“He eventually conceded that this was in the context where he was aware that a child had been sexually assaulted next to lamingtons on a table,” the report says. “He accepted that his humour was ‘really inappropriate’. We go further than this. His humour was disturbing and demonstrated a callous disregard for the child victim and a complete lack of insight into the gravity of child sexual assault.”
The damning 400-page report details “the cumulative effect of a number of systemic issues allowed a group of perpetrators to operate within the diocese for at least 30 years.” Failings include the falsification of documents and a “focus on protecting the reputation of the Church and its powerful and influential members.”
The Commission said: “Before 2007 those who reported allegations of child sexual abuse to senior clergy were treated as if they had fabricated the allegations and were sometimes threatened with legal action. Father Peter Rushton often threatened alleged victims or their families with legal action after hearing allegations of child sexual abuse made against him.
“There was a lack of turnover of positions of governance leading to entrenched positions, conflicts of interest and a narrowed pool of expertise. There was a permissive and timid leadership by successive bishops.
“The report found that allegations of child sexual abuse were not consistently or regularly reported to police and record keeping about complaints was inadequate. There was also a practise of minimising the nature and impact of the offending and an over-reliance on the perceived honesty of alleged perpetrators when confronted with allegations.”
Responding to the report, the Primate of the Anglican Church of Australia, the Archbishop of Melbourne Philip Freier, said that “Anglicans, like other Australians, were shocked and dismayed as the Royal Commission into Institutional Responses to Child Sexual Abuse uncovered events in the Anglican Diocese of Newcastle.
“We accept the Royal Commission’s findings about our failures, institutional, systemic and personal. We are grateful for its work in identifying weaknesses and areas for improvement.”
He continued: “I apologise again on behalf of the Anglican Church to survivors, their families, and other people affected by the criminal offences and our failure to react properly.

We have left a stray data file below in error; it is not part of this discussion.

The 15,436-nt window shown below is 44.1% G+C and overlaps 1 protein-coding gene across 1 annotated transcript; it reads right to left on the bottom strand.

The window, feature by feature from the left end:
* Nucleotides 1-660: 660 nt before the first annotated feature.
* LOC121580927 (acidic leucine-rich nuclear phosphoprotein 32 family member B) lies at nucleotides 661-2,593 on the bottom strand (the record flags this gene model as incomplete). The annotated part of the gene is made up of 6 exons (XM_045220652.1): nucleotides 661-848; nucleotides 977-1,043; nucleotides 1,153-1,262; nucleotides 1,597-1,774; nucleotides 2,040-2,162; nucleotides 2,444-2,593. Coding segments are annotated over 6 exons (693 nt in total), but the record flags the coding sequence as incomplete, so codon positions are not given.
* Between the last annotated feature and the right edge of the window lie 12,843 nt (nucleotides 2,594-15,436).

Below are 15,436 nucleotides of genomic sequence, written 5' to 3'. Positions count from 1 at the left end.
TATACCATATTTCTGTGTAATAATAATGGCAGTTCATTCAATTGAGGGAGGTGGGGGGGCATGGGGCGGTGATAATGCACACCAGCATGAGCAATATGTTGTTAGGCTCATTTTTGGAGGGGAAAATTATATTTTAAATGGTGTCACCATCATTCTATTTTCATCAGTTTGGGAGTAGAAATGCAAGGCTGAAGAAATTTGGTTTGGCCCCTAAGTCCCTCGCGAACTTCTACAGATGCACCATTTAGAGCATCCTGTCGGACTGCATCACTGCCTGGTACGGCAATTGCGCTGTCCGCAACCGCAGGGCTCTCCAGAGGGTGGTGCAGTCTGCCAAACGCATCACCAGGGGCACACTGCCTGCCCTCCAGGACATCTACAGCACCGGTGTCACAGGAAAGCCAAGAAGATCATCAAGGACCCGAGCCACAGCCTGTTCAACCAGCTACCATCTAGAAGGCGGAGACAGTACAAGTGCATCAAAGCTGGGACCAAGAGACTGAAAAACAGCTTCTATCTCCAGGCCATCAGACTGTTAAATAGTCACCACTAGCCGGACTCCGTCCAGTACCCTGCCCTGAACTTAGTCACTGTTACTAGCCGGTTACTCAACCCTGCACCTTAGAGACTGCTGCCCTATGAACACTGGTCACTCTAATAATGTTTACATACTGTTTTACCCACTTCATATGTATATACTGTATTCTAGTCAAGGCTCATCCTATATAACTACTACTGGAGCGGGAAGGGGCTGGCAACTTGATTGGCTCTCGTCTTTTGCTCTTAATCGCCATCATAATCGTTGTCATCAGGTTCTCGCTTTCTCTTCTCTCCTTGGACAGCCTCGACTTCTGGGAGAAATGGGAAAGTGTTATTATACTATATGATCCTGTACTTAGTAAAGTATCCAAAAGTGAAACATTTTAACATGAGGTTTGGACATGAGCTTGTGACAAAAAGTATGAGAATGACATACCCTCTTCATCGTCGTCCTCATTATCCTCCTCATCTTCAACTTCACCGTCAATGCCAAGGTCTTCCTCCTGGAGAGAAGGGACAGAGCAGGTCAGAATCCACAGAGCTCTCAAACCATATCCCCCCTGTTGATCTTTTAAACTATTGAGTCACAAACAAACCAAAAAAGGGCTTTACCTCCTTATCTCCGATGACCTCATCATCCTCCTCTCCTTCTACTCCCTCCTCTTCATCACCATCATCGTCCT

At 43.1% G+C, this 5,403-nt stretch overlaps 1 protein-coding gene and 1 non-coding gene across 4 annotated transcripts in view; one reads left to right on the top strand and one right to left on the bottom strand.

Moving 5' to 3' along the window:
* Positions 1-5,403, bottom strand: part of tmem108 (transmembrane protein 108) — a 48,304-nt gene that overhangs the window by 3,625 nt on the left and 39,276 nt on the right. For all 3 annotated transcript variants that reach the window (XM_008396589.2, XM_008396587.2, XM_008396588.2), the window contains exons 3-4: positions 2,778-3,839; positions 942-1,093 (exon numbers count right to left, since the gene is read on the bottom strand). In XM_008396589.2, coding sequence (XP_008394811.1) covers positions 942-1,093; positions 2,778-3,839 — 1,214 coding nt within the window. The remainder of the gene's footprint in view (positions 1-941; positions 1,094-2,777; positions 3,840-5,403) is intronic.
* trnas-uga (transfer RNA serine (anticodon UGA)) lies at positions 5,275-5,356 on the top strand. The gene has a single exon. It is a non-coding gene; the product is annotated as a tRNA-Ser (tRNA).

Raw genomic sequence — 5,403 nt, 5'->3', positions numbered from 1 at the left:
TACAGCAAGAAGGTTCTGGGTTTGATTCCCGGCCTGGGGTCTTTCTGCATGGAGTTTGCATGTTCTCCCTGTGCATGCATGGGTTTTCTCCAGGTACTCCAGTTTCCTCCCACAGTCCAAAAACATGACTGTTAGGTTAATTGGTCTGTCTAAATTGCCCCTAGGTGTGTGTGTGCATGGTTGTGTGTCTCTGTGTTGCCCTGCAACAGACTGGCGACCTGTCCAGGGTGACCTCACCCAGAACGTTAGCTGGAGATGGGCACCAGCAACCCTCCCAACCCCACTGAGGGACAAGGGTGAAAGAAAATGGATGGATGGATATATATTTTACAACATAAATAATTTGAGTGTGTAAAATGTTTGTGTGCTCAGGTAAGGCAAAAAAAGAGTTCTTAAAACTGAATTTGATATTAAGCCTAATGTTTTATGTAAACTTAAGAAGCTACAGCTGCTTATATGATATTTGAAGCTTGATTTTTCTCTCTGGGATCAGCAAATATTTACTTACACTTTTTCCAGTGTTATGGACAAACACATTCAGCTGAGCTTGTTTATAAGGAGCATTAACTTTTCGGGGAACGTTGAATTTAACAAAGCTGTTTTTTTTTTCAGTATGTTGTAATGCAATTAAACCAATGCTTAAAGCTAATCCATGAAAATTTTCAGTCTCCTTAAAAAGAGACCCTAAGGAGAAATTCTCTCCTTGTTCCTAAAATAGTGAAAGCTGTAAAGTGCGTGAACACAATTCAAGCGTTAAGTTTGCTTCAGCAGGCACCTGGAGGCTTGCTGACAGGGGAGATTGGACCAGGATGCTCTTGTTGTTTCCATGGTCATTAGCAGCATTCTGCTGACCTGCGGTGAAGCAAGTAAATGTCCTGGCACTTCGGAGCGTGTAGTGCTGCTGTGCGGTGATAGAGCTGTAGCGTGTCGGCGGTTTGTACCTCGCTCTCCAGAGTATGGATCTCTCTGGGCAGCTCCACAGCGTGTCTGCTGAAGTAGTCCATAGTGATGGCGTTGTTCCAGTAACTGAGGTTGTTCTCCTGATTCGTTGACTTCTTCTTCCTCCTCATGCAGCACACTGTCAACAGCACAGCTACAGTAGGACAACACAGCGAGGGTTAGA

“The Anglican Church of Australia has taken strong actions to improve our protocols, procedures, checks, and responses to complaints, many of these in response to Royal Commission recommendations. We continue to strive to ensure that the Church is a safe place for all, and especially for children.”
Last December, Bishop Herft announced that he was taking early retirement from his post as Archbishop of Perth. The Bishop of Gippsland, Kay Goldsworthy, has been elected to succeed him, becoming the first woman elected in Australia to the role of Archbishop.
Last month, Bishop Peter Stuart was elected Bishop of Newcastle. Currently an assistant bishop in the diocese, he told the Newcastle Herald that he had been “deeply moved by the commitment of clergy and laity to properly face the past.”
He said: “There has been a consistent resolve throughout the year to listen, learn and change.”
The Royal Commission in Australia is one of a number of inquiries taking place around the world looking at how Churches and other institutions have responded to child sexual abuse. The Independent Inquiry into Child Sexual Abuse (IICSA) in England and Wales will hold public hearings as part of its investigation of “The Anglican Church” – the Church of England and the Church in Wales – next March.
The Anglican Communion has established a Safe Church Commission to investigate ways of ensuring a consistent and strong approach to safeguarding children through the Anglican provinces across the globe.
- You can download the full report by the Royal Commission here (pdf).